Sen. Bob Corker’s presidential campaign never really got off the ground, but then it’s not clear that it was supposed to.
Last summer, the Tennessee Republican let it be known in certain circles that he was mulling a run for the White House, leading to a nice profile in the Beltway publication National Journal (“Is Bob Corker Running for President?”) and a slightly more skeptical take from the Associated Press, which gave away the game in the second paragraph:
Then, on Monday, Corker came clean, telling a Nashville public radio station that he’d prefer to stay in the Senate after all. In all, his imaginary presidential campaign lasted seven months and 13 days and consisted of a handful of headlines. So what’s the point?
A while back, I coined a term for this phenomenon: the sham-paign. It’s a mostly imaginary campaign designed to boost the supposed candidate’s public profile and lead to favorable news coverage for a short while, possibly stoking the flames for an actual run down the road.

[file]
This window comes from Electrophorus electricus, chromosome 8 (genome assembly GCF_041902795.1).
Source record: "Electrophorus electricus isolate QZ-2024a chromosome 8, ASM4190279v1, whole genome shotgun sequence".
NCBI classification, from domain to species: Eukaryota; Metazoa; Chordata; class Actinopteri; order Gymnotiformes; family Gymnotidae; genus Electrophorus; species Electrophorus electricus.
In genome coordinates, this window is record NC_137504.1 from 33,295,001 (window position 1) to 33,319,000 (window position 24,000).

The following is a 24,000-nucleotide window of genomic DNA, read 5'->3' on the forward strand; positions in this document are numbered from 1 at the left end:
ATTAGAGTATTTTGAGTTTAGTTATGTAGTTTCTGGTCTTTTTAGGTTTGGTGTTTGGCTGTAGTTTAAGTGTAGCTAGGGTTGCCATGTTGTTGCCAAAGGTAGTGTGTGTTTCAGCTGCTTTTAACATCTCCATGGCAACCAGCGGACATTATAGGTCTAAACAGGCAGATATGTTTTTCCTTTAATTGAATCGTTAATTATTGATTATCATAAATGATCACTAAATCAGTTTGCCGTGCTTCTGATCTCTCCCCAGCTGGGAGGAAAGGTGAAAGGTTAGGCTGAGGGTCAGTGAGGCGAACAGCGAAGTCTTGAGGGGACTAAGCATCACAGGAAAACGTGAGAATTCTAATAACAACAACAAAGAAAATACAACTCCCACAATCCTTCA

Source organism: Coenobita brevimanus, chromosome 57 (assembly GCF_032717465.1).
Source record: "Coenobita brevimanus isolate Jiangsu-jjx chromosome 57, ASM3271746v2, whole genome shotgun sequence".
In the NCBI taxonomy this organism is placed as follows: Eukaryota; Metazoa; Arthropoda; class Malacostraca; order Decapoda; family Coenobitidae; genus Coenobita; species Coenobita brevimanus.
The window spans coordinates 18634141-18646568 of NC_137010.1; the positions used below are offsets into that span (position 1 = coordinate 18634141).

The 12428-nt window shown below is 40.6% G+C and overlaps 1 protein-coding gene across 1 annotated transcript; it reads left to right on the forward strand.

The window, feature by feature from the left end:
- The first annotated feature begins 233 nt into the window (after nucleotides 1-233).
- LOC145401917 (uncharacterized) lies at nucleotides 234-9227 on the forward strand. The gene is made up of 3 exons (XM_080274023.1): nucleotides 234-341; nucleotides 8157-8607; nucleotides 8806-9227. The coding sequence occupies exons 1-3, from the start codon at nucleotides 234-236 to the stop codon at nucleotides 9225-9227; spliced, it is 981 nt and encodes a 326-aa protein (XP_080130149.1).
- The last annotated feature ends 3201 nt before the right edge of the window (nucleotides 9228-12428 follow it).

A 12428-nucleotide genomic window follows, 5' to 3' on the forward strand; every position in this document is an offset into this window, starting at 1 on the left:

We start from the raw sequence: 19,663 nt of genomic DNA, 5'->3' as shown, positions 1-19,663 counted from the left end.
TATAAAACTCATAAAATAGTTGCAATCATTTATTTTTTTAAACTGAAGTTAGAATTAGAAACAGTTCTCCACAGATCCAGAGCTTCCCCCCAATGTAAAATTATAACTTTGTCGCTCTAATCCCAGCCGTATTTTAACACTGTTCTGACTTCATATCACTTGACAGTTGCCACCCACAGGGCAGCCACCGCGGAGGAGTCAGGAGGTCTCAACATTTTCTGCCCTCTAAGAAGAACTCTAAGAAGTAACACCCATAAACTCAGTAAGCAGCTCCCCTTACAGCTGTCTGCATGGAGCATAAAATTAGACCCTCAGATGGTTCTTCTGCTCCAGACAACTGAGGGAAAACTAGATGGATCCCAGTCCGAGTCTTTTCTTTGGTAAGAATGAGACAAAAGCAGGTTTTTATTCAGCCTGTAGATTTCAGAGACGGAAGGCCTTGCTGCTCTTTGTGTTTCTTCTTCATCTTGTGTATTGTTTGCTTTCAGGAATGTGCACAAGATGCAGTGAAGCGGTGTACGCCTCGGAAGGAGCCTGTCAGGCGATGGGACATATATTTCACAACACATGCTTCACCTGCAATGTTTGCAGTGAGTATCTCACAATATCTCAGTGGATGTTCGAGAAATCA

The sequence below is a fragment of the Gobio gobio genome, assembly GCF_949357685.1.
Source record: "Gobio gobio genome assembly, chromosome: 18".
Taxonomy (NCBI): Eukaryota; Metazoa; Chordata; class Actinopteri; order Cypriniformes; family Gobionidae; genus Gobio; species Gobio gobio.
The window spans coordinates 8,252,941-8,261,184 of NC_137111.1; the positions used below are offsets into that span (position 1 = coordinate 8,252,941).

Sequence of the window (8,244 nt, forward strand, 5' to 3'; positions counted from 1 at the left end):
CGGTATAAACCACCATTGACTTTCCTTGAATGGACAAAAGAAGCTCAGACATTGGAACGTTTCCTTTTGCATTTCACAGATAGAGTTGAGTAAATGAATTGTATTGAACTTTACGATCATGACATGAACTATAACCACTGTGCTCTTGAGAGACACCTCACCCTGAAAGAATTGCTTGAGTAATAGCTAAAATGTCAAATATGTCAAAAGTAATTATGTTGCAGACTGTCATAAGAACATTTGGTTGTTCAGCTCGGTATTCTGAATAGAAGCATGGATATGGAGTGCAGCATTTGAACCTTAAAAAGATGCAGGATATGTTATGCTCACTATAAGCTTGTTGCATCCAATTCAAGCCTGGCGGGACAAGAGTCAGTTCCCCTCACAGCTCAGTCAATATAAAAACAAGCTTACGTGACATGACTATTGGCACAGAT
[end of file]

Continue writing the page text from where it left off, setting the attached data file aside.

A few key signs: The candidates are not household names, they drop lots of brazen hints about a potential run (real candidates play coy), they’re the only one talking about a run and they never file any paperwork or take any concrete steps, such as visiting Iowa or New Hampshire.
It’s too soon to tell which of the longshot candidates flirting with a 2016 bid are running sham-paigns yet. But in the months to come, expect to see a few more come to a similar end as Corker.
Just like an opened bottle of champagne, a sham-paign goes flat pretty quickly.
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